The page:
Kara-Leah Grant knows nobody chooses trauma.
As a writer and non-dual Tantrik Yoga teacher, the Thames woman uses her own experiences with trauma and the Tantrik teachings to help others heal.
“When people start to share their wounds, their pain and their traumas with me, it’s a real honour to hold space for that. The biggest aspect of the work I do is meeting everyone with loving-awareness – not judging anything or anyone,” she said.
“Society is still quite judgemental toward people, for example, who struggle with addiction, but addiction is a symptom of trauma, and nobody chooses trauma.”
Classical Tantra is a methodology for self-realisation, she said, and it supports people to resolve “undigested emotional experiences’’ and unhelpful mental constructs. It began in South-East Asia around 500CE and focuses on liberation from conditioning, as opposed to Neo-Tantra, which was invented in San Francisco in the early 20th century and focuses on conscious sexuality.
Over the last 10 years, Kara-Leah has worked with hundreds of clients and students, helping them identify and uninstall limiting beliefs, and to fully heal and dissolve deep childhood wounds and trauma.
“As children, when something painful happens, the child’s system cannot cope with the intensity of the emotion. The system has all these ways of protecting the child from feeling the pain, so the emotion gets locked away,” she said.
As a child, Kara-Leah experienced trauma, but didn’t fully realise the extent of it until she moved overseas in her 20s.
While there, the psychological defences she had built up to protect herself as a child began to break down.
“I started feeling all this grief over my parents’ divorce, which happened when I was 11,” she said. “And at the time, I’d said it was totally cool and it was all fine, when in reality, I was ignoring my emotional pain. In my 20s, suppressed emotions started to break through. I had an intense Kundalini Awakening that I was not prepared for and it went all the way into psychosis.”
Kara-Leah was committed to Lions Gate Hospital’s acute psych ward in Vancouver, and diagnosed with bi-polar disorder.
“When I came out, I knew I needed a healing approach which saw me as whole, and recognised that I was not just this diagnosis. I needed an approach which understood the awakening process – that was yoga.”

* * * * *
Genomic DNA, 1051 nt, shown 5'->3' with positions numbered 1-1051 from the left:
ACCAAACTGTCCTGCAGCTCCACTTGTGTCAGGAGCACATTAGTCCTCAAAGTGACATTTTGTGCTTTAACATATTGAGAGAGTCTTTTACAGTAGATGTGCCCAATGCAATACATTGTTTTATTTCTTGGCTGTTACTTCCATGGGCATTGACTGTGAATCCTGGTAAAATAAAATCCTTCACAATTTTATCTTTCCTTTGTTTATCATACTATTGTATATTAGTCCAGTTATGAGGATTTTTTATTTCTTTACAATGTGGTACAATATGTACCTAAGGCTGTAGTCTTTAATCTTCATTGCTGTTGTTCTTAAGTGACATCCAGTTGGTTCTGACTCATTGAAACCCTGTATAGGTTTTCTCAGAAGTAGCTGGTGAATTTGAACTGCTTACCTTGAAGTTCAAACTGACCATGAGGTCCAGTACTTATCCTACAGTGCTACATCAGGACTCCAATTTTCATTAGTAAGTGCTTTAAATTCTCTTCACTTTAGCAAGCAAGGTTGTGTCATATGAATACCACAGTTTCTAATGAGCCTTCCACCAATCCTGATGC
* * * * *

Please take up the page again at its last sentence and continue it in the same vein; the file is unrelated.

In 2006, she began teaching yoga and over time, that evolved from teaching physical postures, to working with people in the “emotional and mental realm”.
At a 2010 training, Kara-Leah was introduced to the teachings of Classical Tantra for the first time, and in 2015, she committed to doing 1000 days in a row of a Tantrik Yoga practise, which she completed in July last year.
She has been leading workshops and retreats since 2015 which focus on using the tools of Tantrik Yoga to help others liberate themselves from the impacts of trauma.
“One of the biggest things is for people to feel safe, seen, heard, and to feel loved,” she said.
Her next one-day immersion workshop, held on August 7 in Matatoki, near Thames, will focus on trauma and the spiritual path. She will also host a five-day ancestral trauma healing retreat in Taupō from September 13-17. She also does one-on-one sessions with people.
“This approach doesn’t save you, because there is no magic bullet, but Tantrik Yoga offers a new way to relate to life that supports the dissolving and resolving of trauma responses over time. People are not their trauma responses – that’s just conditioning. It’s not who they are.”
For more information on the work Kara-Leah does, or to book for her upcoming courses, visit www karaleah.com.
- KELLEY TANTAU